It’s NOT All About the Numbers

BodyFat_ImpedenceThe world of fitness is overloaded with numbers. It seems like everywhere you look, there are people on message boards discussing new workout plans, or supplement companies trying to sell you the secret recipe for success: how many sets to be completed, calories to be burned, reps to be done, exercises necessary, grams of protein required, carbohydrates consumed, workouts planned, pounds lifted, kilos converted, miles ran, and the list goes on and on. Crunching the numbers is a workout on its own!

In reality, there’s only one number you should be concerned with at the gym: Zero. That’s the number of cares you should give about all the different advice you are being bombarded with as you walk through those gym doors. Don’t get me wrong, numbers have their place. You can keep track of personal records and progress. But, it has its pitfalls as well.

Research shows that stationary bikes, treadmills, stair climbers, and ellipticals overestimate calories burned by 7%, 13%, 12%, and 42% respectively (UCSF).  42%! This discrepancy, caused by rudimentary formulas and the machines’ incapability to consider each unique individual, represents a far larger concern in the gym: the over-reliance on numbers to motivate your fitness endeavors.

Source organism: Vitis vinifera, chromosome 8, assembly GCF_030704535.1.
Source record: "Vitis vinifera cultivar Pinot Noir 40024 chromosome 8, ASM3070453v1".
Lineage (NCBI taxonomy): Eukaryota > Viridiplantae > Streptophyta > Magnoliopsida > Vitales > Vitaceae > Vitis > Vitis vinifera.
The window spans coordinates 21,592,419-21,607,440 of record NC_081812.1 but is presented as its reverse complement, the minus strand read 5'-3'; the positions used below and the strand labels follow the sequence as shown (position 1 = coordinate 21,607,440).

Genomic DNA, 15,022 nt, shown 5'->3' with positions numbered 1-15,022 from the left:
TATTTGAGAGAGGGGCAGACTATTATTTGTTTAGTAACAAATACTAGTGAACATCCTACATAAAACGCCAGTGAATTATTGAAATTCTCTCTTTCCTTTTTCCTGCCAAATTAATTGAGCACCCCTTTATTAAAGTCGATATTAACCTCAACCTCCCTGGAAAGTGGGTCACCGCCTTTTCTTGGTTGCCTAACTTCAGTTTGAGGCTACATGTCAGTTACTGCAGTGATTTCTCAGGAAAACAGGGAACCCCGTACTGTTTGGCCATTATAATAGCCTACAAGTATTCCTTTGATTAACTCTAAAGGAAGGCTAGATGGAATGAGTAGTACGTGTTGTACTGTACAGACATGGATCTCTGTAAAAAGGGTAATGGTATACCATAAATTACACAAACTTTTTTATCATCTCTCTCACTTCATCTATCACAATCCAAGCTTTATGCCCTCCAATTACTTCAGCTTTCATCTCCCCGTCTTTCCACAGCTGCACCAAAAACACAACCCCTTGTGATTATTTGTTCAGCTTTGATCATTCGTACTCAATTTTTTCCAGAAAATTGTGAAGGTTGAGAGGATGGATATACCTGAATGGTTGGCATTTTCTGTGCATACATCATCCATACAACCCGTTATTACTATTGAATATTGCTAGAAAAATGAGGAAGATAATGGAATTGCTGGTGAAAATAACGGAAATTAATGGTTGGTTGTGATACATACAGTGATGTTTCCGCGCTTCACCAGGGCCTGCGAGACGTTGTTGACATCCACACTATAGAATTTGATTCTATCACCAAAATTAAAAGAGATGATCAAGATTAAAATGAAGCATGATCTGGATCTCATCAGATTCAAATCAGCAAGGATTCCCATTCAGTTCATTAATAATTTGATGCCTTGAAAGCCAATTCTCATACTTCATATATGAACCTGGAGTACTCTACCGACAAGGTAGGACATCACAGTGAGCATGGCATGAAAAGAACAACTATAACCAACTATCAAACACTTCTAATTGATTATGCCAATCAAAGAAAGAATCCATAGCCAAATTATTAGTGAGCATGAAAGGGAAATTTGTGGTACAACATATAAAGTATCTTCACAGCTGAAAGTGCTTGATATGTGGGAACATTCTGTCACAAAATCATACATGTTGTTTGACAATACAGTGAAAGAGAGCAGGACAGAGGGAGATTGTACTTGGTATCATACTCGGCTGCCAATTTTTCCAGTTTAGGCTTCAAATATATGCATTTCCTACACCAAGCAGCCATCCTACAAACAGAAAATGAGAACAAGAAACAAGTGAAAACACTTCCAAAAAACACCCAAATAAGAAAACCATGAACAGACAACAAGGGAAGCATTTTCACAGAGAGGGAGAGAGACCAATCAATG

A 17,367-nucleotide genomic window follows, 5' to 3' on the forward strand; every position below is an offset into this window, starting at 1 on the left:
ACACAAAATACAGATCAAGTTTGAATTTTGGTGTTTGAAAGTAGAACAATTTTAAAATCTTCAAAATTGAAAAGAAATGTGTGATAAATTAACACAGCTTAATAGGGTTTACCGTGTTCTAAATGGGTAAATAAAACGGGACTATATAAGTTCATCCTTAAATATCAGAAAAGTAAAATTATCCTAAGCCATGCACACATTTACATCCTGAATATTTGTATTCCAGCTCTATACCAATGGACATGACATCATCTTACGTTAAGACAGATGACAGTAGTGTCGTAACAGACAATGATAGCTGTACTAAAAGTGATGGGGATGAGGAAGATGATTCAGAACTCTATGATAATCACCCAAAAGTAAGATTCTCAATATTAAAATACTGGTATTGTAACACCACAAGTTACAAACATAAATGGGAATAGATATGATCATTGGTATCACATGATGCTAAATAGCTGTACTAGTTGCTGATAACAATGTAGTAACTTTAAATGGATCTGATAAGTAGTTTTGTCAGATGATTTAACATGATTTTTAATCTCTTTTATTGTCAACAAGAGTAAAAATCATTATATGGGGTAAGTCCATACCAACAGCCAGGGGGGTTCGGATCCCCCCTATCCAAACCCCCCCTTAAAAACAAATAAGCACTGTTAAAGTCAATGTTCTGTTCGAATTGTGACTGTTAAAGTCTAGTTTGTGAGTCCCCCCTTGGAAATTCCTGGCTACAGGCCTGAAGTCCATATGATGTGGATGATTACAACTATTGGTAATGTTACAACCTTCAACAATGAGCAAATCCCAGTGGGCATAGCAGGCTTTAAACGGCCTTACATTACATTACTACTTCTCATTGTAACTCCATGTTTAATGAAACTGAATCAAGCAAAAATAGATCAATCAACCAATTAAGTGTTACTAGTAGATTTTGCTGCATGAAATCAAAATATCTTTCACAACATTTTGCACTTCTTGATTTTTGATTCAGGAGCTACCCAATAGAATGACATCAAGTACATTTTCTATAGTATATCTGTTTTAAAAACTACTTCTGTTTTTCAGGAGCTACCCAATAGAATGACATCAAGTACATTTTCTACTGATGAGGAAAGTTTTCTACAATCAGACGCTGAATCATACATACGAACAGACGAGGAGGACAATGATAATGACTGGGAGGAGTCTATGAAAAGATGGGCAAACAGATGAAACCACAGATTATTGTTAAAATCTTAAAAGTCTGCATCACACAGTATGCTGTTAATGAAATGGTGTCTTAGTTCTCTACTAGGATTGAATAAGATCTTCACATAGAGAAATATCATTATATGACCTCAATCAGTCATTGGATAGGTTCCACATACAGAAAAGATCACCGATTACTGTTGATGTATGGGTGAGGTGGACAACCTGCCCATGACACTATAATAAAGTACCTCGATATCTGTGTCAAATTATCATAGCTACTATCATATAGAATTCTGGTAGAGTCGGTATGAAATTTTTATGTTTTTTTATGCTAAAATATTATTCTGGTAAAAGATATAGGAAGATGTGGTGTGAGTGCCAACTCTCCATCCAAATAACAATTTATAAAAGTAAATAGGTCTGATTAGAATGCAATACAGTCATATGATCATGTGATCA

A classic example is the weight scale. If your fitness goals are defined solely by your weight, you may be approaching your workouts the wrong way. The number on the scale is literally just the numerical reflection of your relationship with gravity. A scale can’t measure muscle, body fat, strength, or your enjoyment, which is ultimately going to play a large part in you consistently returning to the gym.

The workout is your opportunity to do what YOU enjoy. You are in charge of your workout; your workout is not in charge of you! The great thing about fitness is there is an infinite number of ways to get in shape, and Aztec Recreation provides just about all of them: Bowling, Tennis, Surfing, Paddle boarding, Kayaking, Aztec Adventures challenges, dance, martial arts, and so much more. You name it, they have it.

So squat because you want to, run because you want to, or take that windsurfing class at the Mission Bay Aquatic Center because YOU want to. Finally, at the end of the day, smile—because you’ll want to.

Good Luck!

By: Jimmy Shiba, Graduate Health Promotion Intern, MPH CandidateJimmy_Shiba

How are you making your workout more enjoyable? Let us know! #LiveWellAztecs

 

Resources:

https://arc.sdsu.edu/content.php?arc=3 (All the different programs associated with Aztec Recreation)